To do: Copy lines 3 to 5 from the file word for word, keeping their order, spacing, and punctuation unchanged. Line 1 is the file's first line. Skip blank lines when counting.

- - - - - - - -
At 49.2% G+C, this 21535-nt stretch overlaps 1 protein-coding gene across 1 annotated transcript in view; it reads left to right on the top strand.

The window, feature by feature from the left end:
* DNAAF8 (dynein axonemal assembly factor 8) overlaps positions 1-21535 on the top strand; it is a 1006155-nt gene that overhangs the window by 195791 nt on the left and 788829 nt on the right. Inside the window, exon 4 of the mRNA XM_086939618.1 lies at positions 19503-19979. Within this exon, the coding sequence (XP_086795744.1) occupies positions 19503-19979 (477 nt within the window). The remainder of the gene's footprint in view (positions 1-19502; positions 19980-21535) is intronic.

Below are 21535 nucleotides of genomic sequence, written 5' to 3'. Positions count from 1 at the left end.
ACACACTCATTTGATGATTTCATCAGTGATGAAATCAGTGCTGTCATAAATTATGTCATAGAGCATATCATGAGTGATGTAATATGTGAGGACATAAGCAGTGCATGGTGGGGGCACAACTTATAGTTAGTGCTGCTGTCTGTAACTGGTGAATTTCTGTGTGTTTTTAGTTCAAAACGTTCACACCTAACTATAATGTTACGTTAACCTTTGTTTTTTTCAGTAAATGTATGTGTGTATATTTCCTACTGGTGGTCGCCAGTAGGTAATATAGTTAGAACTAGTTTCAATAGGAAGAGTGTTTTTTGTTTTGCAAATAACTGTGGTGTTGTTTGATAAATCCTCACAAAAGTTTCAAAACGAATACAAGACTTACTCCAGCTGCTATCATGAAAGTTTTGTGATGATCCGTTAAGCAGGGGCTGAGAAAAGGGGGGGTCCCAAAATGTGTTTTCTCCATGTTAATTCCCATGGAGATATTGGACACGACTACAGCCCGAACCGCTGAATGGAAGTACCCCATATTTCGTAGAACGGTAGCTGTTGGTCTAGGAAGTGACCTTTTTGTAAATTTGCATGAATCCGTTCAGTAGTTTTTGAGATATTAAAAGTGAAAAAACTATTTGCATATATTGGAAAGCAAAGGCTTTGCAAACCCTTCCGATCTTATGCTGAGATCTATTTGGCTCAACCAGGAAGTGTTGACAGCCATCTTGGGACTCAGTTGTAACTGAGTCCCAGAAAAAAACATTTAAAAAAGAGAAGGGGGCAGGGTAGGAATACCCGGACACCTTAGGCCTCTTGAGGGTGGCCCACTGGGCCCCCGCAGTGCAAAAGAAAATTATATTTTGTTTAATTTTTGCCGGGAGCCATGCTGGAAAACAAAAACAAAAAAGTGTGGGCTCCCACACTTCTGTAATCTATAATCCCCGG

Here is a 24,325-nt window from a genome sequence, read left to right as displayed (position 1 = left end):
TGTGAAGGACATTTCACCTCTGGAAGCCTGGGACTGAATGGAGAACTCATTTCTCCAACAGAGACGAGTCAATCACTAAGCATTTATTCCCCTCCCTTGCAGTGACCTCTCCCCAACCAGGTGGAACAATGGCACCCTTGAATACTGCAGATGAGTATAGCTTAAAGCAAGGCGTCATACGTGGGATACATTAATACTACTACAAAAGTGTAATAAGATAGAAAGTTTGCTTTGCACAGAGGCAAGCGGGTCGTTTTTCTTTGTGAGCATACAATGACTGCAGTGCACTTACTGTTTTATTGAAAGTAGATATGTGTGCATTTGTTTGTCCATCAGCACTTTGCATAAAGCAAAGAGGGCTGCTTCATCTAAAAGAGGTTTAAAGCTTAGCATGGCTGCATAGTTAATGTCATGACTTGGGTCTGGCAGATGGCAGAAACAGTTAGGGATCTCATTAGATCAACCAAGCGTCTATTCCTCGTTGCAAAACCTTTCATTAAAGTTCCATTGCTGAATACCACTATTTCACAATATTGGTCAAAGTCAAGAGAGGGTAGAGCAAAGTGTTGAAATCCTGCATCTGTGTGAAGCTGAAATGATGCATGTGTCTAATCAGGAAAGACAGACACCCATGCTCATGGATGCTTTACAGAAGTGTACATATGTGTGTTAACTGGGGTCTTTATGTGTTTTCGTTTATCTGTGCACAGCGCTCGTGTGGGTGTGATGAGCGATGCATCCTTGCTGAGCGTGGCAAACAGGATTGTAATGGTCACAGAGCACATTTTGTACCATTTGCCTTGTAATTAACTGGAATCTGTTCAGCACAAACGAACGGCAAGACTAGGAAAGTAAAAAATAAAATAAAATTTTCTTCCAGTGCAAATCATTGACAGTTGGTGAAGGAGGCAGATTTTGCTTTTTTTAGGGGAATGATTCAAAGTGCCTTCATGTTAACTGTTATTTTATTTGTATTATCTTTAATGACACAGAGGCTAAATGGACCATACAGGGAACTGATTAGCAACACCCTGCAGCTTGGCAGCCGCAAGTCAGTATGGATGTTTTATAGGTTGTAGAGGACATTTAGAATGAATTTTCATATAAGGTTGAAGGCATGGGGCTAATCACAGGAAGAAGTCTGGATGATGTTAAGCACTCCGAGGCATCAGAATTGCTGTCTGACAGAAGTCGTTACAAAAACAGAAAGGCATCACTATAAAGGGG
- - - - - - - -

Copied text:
* DNAAF8 (dynein axonemal assembly factor 8) overlaps positions 1-21535 on the top strand; it is a 1006155-nt gene that overhangs the window by 195791 nt on the left and 788829 nt on the right. Inside the window, exon 4 of the mRNA XM_086939618.1 lies at positions 19503-19979. Within this exon, the coding sequence (XP_086795744.1) occupies positions 19503-19979 (477 nt within the window). The remainder of the gene's footprint in view (positions 1-19502; positions 19980-21535) is intronic.

Below are 21535 nucleotides of genomic sequence, written 5' to 3'. Positions count from 1 at the left end.
ACACACTCATTTGATGATTTCATCAGTGATGAAATCAGTGCTGTCATAAATTATGTCATAGAGCATATCATGAGTGATGTAATATGTGAGGACATAAGCAGTGCATGGTGGGGGCACAACTTATAGTTAGTGCTGCTGTCTGTAACTGGTGAATTTCTGTGTGTTTTTAGTTCAAAACGTTCACACCTAACTATAATGTTACGTTAACCTTTGTTTTTTTCAGTAAATGTATGTGTGTATATTTCCTACTGGTGGTCGCCAGTAGGTAATATAGTTAGAACTAGTTTCAATAGGAAGAGTGTTTTTTGTTTTGCAAATAACTGTGGTGTTGTTTGATAAATCCTCACAAAAGTTTCAAAACGAATACAAGACTTACTCCAGCTGCTATCATGAAAGTTTTGTGATGATCCGTTAAGCAGGGGCTGAGAAAAGGGGGGGTCCCAAAATGTGTTTTCTCCATGTTAATTCCCATGGAGATATTGGACACGACTACAGCCCGAACCGCTGAATGGAAGTACCCCATATTTCGTAGAACGGTAGCTGTTGGTCTAGGAAGTGACCTTTTTGTAAATTTGCATGAATCCGTTCAGTAGTTTTTGAGATATTAAAAGTGAAAAAACTATTTGCATATATTGGAAAGCAAAGGCTTTGCAAACCCTTCCGATCTTATGCTGAGATCTATTTGGCTCAACCAGGAAGTGTTGACAGCCATCTTGGGACTCAGTTGTAACTGAGTCCCAGAAAAAAACATTTAAAAAAGAGAAGGGGGCAGGGTAGGAATACCCGGACACCTTAGGCCTCTTGAGGGTGGCCCACTGGGCCCCCGCAGTGCAAAAGAAAATTATATTTTGTTTAATTTTTGCCGGGAGCCATGCTGGAAAACAAAAACAAAAAAGTGTGGGCTCCCACACTTCTGTAATCTATAATCCCCGG